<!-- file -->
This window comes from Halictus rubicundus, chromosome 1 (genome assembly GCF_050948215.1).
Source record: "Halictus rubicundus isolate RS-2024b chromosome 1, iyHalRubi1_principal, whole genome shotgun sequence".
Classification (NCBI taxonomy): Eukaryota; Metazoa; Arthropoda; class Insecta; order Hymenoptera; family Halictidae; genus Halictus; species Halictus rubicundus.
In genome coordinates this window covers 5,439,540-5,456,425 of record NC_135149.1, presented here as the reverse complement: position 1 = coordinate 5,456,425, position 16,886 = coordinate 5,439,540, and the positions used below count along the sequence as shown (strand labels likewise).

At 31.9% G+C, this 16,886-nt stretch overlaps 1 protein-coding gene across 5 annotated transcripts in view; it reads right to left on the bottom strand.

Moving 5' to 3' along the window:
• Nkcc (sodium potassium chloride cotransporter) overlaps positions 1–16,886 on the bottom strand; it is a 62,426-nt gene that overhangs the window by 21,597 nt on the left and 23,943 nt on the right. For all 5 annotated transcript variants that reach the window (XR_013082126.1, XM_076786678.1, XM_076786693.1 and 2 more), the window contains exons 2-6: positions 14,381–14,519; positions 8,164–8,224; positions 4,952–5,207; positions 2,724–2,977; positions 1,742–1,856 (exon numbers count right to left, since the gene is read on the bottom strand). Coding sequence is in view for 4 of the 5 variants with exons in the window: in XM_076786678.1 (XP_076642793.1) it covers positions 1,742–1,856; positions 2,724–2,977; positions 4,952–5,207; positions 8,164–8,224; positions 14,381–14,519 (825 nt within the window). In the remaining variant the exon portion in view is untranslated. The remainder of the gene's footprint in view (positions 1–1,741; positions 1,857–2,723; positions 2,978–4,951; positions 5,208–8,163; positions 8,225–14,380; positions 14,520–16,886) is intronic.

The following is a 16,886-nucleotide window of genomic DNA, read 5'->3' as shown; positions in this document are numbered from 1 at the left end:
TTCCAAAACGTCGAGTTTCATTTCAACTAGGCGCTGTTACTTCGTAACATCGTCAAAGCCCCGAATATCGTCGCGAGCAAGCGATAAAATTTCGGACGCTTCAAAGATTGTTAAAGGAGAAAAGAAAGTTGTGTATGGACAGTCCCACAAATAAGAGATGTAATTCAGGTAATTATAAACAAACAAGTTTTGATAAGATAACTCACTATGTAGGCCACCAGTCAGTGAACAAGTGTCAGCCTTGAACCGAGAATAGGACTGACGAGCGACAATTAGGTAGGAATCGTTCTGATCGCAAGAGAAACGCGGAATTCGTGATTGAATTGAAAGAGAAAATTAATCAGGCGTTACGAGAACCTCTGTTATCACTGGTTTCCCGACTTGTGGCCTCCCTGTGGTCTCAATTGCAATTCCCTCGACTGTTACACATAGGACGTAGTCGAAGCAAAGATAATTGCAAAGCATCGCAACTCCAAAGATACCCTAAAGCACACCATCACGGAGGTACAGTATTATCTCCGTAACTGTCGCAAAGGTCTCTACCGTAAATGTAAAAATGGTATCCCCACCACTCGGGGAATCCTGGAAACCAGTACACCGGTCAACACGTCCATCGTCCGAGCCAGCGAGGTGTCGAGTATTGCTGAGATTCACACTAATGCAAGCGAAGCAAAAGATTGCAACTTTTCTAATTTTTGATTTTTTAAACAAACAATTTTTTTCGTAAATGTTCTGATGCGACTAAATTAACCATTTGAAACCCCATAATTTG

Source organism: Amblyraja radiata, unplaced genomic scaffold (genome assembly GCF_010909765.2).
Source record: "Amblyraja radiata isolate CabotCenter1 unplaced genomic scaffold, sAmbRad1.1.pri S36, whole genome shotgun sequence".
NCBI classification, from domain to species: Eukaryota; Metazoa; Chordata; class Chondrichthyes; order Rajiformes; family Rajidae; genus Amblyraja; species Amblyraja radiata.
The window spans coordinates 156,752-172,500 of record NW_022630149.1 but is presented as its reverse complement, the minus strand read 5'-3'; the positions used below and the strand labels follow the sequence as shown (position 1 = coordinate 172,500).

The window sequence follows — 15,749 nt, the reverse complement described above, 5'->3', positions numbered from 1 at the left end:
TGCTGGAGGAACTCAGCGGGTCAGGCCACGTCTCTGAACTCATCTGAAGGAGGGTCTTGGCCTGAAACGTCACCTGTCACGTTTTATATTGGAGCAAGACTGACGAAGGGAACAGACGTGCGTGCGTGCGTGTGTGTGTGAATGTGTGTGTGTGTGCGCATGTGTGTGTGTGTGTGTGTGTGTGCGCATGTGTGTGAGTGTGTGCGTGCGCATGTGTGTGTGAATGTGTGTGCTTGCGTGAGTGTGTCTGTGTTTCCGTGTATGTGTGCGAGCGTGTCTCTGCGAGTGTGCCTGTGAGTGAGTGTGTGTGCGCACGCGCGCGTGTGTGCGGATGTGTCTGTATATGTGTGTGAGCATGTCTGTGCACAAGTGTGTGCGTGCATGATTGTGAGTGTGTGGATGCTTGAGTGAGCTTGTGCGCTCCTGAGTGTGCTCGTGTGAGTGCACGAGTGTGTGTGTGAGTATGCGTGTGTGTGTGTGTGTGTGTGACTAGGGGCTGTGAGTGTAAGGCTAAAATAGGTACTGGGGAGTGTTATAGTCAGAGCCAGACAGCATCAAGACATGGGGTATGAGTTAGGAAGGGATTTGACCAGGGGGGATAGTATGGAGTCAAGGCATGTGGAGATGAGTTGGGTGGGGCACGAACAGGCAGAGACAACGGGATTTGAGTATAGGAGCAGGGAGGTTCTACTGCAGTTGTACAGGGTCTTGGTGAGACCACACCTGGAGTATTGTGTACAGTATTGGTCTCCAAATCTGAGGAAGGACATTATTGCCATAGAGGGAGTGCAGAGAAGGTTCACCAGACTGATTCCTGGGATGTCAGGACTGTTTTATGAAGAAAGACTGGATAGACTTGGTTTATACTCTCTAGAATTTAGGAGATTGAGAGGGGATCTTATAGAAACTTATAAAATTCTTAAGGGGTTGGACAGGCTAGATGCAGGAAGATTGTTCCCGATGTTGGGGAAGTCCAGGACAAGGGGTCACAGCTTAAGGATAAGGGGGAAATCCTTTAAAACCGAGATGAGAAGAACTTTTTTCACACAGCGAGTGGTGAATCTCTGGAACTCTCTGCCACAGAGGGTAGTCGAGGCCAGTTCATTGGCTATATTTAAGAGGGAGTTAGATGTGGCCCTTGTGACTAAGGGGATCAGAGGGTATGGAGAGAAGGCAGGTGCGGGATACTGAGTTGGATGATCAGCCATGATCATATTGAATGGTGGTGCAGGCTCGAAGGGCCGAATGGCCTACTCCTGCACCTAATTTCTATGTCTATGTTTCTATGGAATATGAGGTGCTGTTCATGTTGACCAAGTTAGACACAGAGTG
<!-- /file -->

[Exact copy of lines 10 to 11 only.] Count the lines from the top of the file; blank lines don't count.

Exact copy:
Source organism: Amblyraja radiata, unplaced genomic scaffold (genome assembly GCF_010909765.2).
Source record: "Amblyraja radiata isolate CabotCenter1 unplaced genomic scaffold, sAmbRad1.1.pri S36, whole genome shotgun sequence".